Fast forward another year, and at this point I haven’t missed a Sixers game since I moved into college. I’ve upgraded from my dorm to an apartment style living space with a respectable sized TV. I’m scouring Twitter in the hours before the game when I see that a “Robert Covington” would be in the lineup for that night’s affair. “Who the hell is Robert Covington?” was my immediate thought. It sounded nothing like an NBA player’s name, and I could only assume he would be a Sixer for a short period of time. Nevertheless, Cov stayed around for longer than that, and became one of my favorite Sixers in the process. People had a hard time seeing it on a bad team, but if you watched him enough, you just knew that, surrounded by an actually good team, he would be an incredible role player. The shot was always there, albeit in streaky spurts, and the defense improved month after month. A full fledged three and D player was his potential, and after finally being surrounded by a good team, he reached it. That was also the year that Sam Hinkie later was let go by ownership, and Bryan Colangelo stepped in as GM.

Coincidentally (maybe not) that coincided with a low point for me. To be honest, I had a few during the Process years, ruts where I was unable to get out of bed and felt lost. Through all those times I had one thing to look forward to and to dream about, and it was the 76ers. The Process, and the aforementioned podcast, literally got me through college and a stretch of my life where I was confused and unsure of myself and what I wanted to do. I’m still unsure of myself and what I want to do, although I like to think I handle it a little better now. The Process, for me and I’m sure countless others, was more than just the 76ers rebuilding. It was hope. The dream of getting to the light at the end of the tunnel, and the success that would come after, became as much an outlook for my life as it was for the Sixers.

This is why, despite getting another superstar on Saturday, this whole thing is really hard due to the fact that we lost Robert Covington and Dario Saric. We watched Covington, who started off as a back to the basket traditional power forward in college, grow to be an elite defender and knockdown shooter in the NBA. We waited for years for Dario Saric to finally come over, and when he finally did, he lived up to all of our expectations (except him playing SF…but that might have just been foolish by me). We are, and will be, emotionally attached to those players. They were “our guys,” and they were damn good ones at that.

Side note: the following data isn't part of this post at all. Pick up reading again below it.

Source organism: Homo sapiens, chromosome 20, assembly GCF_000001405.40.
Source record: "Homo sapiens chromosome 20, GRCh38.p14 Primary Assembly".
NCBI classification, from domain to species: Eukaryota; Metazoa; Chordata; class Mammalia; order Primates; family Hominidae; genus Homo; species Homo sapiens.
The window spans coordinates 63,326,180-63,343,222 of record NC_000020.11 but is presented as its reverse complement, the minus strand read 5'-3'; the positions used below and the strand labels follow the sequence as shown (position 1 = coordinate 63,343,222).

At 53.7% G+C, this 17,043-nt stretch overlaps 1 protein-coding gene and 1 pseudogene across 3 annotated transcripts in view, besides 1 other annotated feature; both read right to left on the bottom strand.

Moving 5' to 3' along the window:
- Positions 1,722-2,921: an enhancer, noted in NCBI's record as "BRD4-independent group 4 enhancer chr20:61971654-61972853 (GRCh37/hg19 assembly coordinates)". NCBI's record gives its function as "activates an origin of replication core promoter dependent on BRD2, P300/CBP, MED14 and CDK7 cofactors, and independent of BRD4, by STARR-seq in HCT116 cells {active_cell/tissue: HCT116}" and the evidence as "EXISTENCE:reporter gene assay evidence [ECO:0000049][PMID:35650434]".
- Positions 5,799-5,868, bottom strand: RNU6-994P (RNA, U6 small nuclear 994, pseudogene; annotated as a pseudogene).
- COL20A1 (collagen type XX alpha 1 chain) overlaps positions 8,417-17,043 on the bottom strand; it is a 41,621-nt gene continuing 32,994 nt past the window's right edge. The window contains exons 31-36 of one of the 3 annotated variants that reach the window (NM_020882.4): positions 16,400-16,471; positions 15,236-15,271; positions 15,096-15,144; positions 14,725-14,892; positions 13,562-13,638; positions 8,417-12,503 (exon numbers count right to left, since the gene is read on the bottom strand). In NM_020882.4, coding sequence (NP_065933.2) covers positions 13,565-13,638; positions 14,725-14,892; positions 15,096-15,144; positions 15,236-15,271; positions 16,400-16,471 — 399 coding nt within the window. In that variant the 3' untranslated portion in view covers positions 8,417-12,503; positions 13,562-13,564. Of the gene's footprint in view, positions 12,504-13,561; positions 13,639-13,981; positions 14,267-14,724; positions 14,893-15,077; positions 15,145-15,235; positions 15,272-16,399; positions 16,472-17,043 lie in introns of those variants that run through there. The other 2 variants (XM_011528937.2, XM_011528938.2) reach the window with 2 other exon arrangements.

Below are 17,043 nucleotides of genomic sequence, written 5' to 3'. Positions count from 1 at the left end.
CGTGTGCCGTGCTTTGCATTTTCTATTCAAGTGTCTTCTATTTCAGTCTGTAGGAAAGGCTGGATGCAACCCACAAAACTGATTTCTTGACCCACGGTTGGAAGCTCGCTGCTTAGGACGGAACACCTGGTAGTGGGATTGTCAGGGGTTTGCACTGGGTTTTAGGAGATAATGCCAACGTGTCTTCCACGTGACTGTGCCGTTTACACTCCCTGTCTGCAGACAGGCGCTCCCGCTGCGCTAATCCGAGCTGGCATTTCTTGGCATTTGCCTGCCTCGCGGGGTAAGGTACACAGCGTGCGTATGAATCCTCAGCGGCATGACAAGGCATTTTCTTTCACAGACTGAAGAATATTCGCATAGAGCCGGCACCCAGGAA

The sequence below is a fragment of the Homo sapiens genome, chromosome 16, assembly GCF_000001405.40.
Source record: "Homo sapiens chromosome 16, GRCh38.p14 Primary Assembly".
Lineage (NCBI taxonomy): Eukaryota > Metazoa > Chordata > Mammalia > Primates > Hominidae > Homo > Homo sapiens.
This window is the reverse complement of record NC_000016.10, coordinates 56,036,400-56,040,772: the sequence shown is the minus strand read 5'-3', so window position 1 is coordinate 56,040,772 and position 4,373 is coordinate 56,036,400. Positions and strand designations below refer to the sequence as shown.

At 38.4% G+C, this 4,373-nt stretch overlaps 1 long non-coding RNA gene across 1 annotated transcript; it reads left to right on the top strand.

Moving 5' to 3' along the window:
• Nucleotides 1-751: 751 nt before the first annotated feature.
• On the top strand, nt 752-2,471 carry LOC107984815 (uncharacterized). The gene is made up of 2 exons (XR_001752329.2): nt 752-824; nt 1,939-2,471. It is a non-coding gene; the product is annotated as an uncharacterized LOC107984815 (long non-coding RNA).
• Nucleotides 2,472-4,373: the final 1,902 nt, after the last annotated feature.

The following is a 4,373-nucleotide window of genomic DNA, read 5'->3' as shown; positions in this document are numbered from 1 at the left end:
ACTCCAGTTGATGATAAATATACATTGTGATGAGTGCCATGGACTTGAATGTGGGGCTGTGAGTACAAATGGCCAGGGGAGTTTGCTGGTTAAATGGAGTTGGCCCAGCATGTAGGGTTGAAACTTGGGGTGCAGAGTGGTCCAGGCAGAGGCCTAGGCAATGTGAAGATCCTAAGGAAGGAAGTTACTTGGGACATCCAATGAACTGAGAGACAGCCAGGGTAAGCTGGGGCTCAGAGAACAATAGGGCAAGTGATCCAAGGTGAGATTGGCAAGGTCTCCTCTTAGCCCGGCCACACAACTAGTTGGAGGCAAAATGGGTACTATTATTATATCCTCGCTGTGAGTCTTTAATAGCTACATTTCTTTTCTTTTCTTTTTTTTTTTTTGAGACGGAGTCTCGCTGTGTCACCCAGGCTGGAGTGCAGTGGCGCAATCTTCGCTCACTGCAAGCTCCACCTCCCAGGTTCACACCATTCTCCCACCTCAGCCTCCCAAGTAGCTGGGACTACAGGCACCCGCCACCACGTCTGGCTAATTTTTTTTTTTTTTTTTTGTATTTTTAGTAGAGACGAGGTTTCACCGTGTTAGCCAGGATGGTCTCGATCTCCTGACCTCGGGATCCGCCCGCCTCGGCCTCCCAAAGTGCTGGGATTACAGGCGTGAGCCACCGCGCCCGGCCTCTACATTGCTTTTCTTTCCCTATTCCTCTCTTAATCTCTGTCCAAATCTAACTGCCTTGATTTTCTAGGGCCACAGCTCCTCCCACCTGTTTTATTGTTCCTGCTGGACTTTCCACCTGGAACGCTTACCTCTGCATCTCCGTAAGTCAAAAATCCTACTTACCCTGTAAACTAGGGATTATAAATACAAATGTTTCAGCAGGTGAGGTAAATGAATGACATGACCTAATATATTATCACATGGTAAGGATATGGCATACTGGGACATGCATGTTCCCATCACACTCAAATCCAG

Someone, somewhere, at some time, said something along the lines of “you only know it’s the good days when they’re over.” I may have butchered that quote, but you get the gist. We dreamed about the days that the labors of the Process would come to fruition, but I for one never actually gave much thought as to what it would realistically be like once we got there because I was so caught up in the journey. Well, we’re here. We have Brett Brown, Joel Embiid, Ben Simmons, Jimmy Butler, Markelle Fultz, and a team that now has its foot on the gas in an attempt to contend for hopefully years to come. When the end of that tunnel is reached, some things must be let go in order to get to where you want to be, and in the Sixers’ case, letting go of two Process legends for Jimmy Butler gives us a chance at getting there – which is what all of this was about in the first place. It’s necessary, but it doesn’t make it any less difficult.

In the movie Moneyball, Billy Bean says, “It’s hard not to be romantic about baseball,” and baseball could easily be replaced with sports. Maybe we’ve romanticized the Process too much, and maybe it’s not a microcosm of my life or anyone else’s as I suggested earlier, but the truth is without romanticism and emotion we might as well be dead, right? The 76ers, the Process, Robert Covington, and Dario Saric allowed us to dream, and when we eventually win an NBA title, those memories will stack up right against it.